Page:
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By Ted Oade, Senior Director, Worldwide Product Marketing, Overland Storage

By combining auto-cache technology with enterprise flash drives (SSDs) in a high density modular storage array platform, administrators can decrease latency, increase I/O performance and achieve extremely fast SSD response speeds. 

The SSDs provide I/O improvement for the most frequently accessed data by boosting performance significantly. In monitored trials, the combination has improved application performance by almost 900 per cent.

Auto-cache is an effective solution for improving application performance while reducing overall storage costs. Level 2 (or L2) cache is part of a multi-level storage strategy for improving computer performance. The present model uses up to three levels of cache, termed L1, L2 and L3, each bridging the gap between the very fast computer processing unit (CPU) and the much slower random access memory (RAM).

Information system performance depends on many elements, including access time or retrieval speed from hard disk drive (HDD) storage. Response times slow down if random access workload is overly concentrated on a single disk resource, and auto-cache technology is designed to solve this problem. It does so by using SSD in a unique way.

Substantial performance improvements are achievable by using tiered storage technology, in which all logical disks are moved automatically to the most optimum storage device in an array system. Tiered storage depends on data access frequency patterns, and data allocation optimisation technology can provide this functionality.

Alternatively, SSD drives may be used as a cache.  Auto-caching allows a controller to use SSD as a cache in front of traditional disk storage. The controller identifies frequently accessed data, sometimes called ‘hot data’, and automatically moves it to solid-state media.

The improved performance is the result of placing hot data on to the highest I/O-capable media, which increases I/O performance and decreases I/O latency. As I/O patterns change over time, controllers automatically observe data that is most frequently accessed and move it on to the highest I/O-capable, without any IT intervention.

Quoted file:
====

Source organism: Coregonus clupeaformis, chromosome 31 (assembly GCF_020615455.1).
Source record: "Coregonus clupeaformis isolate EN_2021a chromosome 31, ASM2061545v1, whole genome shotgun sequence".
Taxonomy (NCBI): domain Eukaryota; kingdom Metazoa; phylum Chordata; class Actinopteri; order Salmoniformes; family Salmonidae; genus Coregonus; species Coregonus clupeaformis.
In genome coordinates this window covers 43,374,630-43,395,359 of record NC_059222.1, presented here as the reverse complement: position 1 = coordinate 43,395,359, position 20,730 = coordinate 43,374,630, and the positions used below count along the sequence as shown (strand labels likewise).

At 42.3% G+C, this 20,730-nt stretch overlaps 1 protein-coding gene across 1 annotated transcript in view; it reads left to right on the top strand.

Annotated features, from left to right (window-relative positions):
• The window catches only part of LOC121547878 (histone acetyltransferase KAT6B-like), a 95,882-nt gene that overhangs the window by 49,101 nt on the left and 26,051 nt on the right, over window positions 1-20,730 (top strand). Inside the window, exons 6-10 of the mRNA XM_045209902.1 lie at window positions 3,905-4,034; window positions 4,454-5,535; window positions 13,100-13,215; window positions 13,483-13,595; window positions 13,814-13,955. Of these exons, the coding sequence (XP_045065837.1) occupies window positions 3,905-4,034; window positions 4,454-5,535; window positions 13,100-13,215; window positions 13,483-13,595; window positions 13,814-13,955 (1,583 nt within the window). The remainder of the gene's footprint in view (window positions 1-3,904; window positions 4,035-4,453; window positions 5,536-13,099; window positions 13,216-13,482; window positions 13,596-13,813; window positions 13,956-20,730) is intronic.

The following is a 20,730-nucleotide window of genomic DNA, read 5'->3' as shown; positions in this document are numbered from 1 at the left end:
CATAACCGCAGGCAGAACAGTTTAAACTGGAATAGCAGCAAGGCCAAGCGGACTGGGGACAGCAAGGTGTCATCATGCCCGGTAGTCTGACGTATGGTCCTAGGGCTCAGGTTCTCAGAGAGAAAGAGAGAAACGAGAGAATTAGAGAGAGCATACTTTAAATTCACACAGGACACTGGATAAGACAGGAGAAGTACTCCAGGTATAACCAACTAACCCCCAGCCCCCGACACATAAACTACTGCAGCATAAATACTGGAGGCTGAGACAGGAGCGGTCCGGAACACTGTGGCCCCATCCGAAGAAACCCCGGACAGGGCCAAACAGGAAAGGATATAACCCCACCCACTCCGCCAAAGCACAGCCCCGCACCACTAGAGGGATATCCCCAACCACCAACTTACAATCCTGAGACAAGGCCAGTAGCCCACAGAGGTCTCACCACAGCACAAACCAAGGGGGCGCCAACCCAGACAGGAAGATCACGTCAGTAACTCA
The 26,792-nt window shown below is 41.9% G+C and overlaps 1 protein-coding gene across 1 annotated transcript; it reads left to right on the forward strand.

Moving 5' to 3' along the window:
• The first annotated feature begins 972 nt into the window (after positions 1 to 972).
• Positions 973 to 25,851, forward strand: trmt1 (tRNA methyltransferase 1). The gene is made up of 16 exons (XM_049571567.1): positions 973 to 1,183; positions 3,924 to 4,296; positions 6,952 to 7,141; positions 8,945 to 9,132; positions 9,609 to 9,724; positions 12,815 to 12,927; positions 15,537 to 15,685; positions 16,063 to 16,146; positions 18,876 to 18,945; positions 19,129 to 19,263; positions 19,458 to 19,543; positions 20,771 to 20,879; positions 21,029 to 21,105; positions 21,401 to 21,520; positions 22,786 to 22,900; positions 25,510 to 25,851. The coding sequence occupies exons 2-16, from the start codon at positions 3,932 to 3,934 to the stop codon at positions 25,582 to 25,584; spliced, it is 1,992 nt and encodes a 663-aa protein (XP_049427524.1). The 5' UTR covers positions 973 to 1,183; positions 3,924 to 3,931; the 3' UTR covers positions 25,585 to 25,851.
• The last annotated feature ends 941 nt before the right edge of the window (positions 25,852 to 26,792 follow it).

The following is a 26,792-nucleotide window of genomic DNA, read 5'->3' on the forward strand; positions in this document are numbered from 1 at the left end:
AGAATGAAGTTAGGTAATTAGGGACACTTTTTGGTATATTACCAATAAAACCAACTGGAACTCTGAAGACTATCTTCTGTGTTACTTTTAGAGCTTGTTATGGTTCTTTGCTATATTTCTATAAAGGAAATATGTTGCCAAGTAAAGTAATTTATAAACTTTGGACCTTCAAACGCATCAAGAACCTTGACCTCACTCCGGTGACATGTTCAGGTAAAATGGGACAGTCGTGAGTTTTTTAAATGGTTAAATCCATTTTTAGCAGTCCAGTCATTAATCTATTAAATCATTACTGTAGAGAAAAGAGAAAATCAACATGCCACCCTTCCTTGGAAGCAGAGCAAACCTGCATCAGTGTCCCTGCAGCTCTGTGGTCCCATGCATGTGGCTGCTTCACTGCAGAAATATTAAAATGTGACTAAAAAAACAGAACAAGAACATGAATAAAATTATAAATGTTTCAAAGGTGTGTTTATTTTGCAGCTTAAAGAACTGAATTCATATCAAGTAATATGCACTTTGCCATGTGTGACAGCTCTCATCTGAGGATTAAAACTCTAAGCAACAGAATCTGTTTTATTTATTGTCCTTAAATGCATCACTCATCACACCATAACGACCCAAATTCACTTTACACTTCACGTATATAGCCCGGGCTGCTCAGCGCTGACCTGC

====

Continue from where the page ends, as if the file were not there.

Caching differs from tiered storage as it doesn’t use solid-state memory as a permanent location for data storage. Rather it is used to dynamically redirect read and write requests from disk to cache on-demand to accelerate I/O performance.   This is especially true for random I/O, a resource-intensive operation for traditional drive architectures. Auto-cache technology can benefit any application whose data is considered ‘hot’. Significantly, the potential performance improvement is even greater as more data is placed into cache.

The superior I/O performance of SSDs makes them suitable for caching operations. Auto-cache improves responsiveness by utilising the performance-boosting capability of SSD. These devices also avoid performance degradation based on the type of data access (sequential versus random) because they perform equally well in all access contexts. Any enterprise experiencing performance issues using current non-cached, non-SSD array architectures could benefit by deploying auto-cache technology.

Simply inserting the SSD devices into the drive bays makes them available for auto-caching, which can use SSD devices in three ways: as read cache, as write cache, and for persistent write cache.

Reduce operational costs

With traditional disk drive architectures it may be necessary to distribute heavy loads among multiple arrays to handle the workloads adequately. However, using a large number of arrays and disks for load distribution results in high power consumption. By contrast, auto-cache technology improves response time by adding a few SSD drives instead of installing many traditional drives or even a new array. This also reduces overall energy consumption based on the low per-unit energy consumption of SSD.

Multiple applications can benefit from auto-cache simultaneously. The technology automatically detects data hotspots anywhere in the array with no application-specific tuning required.

Since frequently accessed data is accessed from SSD drives controlled by Auto-cache, overall load and demand on traditional disk storage is lessened, extending even power and operational cost savings.

Auto-cache Performance

Tests were executed for measuring auto-cache performance in a variety of real world operational scenarios. The three scenarios were:

1. Auto-cache enabled in Read Only mode.

2. Auto-cache enabled in Read Write mode.

3. Auto-cache off or Auto-cache disabled: Tests were performed using L1 cache only.

The following data sets demonstrate areas where Auto-cache brings the greatest overall improvement. Following are highlights demonstrated by the test results:

      Performance increased up to nearly 900 per cent, depending on conditions, with Read/Write Auto-cache enabled specifically on 60/40 and 80/20 Read/Write ratios.

      Performance was increased by decreasing overall access area.

      For Read Only Cache mode, using 60/40 and 80/20 Read/Write ratios gives improved performance.

Auto-caching demonstrates the strongest performance gains when the operational conditions are on 60/40 Read/Write ratio using 4K and 8 K Block size (a real world situation).

 

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